Even before I opened the cover of Claude & Camille I knew that I would fall in love with author Stephanie Cowell’s latest novel. Cowell has painted her own canvas giving readers an unique look into Monet’s life.

I first became familiar with Monet as a 20 year old backpacking through Europe. My girlfriend was much more culturally aware than I as she dragged my from museum to museum in P
...more
Carey
"Sometimes he dreamt he held her; that he would turn in bed and she would be there. But she was gone, and he was old...."

This is one of the most powerful lines in this novel, and one of my favorites, right at the beginning, as an elderly Claude Monet remembers his first wife, his love, his muse, the beautiful but fragile Camille.

They met when he was a young painter, impoverished, full of hope and dreams and possessing fantastic friends, who are also fellow artists. But Claude had no money and li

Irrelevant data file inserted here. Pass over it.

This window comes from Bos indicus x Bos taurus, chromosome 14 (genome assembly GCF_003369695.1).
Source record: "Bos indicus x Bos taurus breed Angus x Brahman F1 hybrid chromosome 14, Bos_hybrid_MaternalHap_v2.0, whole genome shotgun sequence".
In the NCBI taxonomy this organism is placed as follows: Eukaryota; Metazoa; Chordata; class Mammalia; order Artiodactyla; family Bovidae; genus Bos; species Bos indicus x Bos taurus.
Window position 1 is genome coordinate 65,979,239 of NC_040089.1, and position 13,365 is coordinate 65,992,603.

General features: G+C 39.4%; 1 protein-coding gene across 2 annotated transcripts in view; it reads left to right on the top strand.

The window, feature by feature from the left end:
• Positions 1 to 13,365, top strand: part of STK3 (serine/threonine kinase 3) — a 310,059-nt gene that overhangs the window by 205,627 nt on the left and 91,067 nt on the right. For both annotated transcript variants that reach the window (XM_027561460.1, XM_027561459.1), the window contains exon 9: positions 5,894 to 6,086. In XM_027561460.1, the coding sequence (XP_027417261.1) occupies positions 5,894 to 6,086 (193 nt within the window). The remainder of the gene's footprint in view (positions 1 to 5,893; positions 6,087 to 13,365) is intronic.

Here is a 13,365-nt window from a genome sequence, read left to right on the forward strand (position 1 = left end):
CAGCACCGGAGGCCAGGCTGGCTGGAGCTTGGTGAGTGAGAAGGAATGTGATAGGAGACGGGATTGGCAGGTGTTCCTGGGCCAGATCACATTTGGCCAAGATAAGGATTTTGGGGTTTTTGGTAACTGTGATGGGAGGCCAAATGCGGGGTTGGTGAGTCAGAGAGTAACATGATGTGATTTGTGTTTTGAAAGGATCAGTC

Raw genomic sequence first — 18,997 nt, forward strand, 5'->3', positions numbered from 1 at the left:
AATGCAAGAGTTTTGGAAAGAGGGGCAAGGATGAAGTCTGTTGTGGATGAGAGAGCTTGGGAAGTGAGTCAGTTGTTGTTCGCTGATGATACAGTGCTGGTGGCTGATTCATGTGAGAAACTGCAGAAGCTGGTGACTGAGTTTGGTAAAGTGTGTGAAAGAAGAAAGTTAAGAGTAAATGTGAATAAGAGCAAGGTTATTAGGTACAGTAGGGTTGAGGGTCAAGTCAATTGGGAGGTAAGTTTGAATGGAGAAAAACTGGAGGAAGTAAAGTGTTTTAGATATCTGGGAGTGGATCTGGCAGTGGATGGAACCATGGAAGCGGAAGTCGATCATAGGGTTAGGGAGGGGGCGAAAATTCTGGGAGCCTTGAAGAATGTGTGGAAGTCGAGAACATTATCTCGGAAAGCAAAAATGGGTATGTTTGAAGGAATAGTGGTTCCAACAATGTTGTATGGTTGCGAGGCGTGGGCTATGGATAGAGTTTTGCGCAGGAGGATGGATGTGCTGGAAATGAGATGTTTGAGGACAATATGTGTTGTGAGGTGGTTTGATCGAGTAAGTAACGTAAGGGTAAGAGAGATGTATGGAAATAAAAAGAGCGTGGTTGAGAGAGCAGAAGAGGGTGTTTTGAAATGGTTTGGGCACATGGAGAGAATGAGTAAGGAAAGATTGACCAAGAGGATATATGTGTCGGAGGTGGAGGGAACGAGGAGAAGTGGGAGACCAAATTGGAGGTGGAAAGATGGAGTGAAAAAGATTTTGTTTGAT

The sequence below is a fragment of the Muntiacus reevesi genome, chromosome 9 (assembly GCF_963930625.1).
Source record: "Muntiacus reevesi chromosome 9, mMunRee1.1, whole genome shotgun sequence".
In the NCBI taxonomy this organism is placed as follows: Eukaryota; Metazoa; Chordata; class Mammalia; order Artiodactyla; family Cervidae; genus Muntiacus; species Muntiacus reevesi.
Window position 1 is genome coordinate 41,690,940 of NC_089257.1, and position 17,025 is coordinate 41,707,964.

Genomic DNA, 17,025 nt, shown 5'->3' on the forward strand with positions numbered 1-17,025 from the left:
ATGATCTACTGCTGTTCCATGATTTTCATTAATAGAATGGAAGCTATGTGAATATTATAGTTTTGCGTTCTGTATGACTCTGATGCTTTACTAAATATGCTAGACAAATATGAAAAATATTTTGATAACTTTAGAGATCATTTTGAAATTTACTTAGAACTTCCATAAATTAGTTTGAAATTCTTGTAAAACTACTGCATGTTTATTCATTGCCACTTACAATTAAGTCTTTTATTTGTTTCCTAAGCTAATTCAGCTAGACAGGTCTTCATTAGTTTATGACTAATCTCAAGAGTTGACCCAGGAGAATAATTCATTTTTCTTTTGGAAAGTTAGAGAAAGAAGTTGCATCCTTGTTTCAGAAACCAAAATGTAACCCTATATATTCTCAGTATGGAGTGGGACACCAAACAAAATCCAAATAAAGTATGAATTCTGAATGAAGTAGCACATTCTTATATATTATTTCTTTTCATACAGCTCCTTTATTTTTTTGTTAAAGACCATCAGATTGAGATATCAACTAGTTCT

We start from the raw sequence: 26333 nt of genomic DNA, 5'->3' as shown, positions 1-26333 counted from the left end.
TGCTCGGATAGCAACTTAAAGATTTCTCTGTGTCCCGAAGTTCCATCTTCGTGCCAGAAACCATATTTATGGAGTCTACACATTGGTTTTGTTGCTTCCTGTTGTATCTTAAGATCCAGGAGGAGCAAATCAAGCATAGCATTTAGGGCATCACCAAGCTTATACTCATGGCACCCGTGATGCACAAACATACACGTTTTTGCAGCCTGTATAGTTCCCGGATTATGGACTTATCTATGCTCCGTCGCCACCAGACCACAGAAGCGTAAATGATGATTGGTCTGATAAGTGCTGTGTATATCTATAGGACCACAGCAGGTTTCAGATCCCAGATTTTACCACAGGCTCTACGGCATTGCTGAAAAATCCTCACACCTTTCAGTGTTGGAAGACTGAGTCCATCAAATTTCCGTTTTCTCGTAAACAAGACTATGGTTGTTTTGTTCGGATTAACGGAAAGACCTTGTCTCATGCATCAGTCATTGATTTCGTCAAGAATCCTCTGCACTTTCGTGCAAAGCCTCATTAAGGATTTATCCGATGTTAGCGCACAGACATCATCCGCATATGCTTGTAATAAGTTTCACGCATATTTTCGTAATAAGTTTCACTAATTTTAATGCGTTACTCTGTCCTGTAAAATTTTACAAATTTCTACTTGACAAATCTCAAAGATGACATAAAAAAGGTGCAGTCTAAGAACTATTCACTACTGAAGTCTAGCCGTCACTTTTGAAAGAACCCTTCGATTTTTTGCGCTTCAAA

...more
Kaye
I love Claude Monet's paintings and wanted to really know more about his life. The book is fiction but because I saw it for sale at the artists home and museum in Giverny, I have hopes that it is fairly accurate. Claude doesn't want to be a merchant like his father but instead wants to paint. With his paintings now selling for millions you forget that for his first 20 years of painting he was unsuccessful. Claude meets Camille who agrees to sit for him in a picnic scene and later in "the green d ...more
Misfit
The story begins in 1857 and is interspersed with "interludes" wherein the aging Claude Monet reflects back on his early life, when he is first drawn to the lure of painting. Despite the efforts of his family and a brief stint in the military, Claude is determined to return to Paris and paint, and when he does he meets Camille Doncieux whom he asks to model for him. That relationship between the two as they attempt to build a life together as well as the struggle to become a successful painter i ...more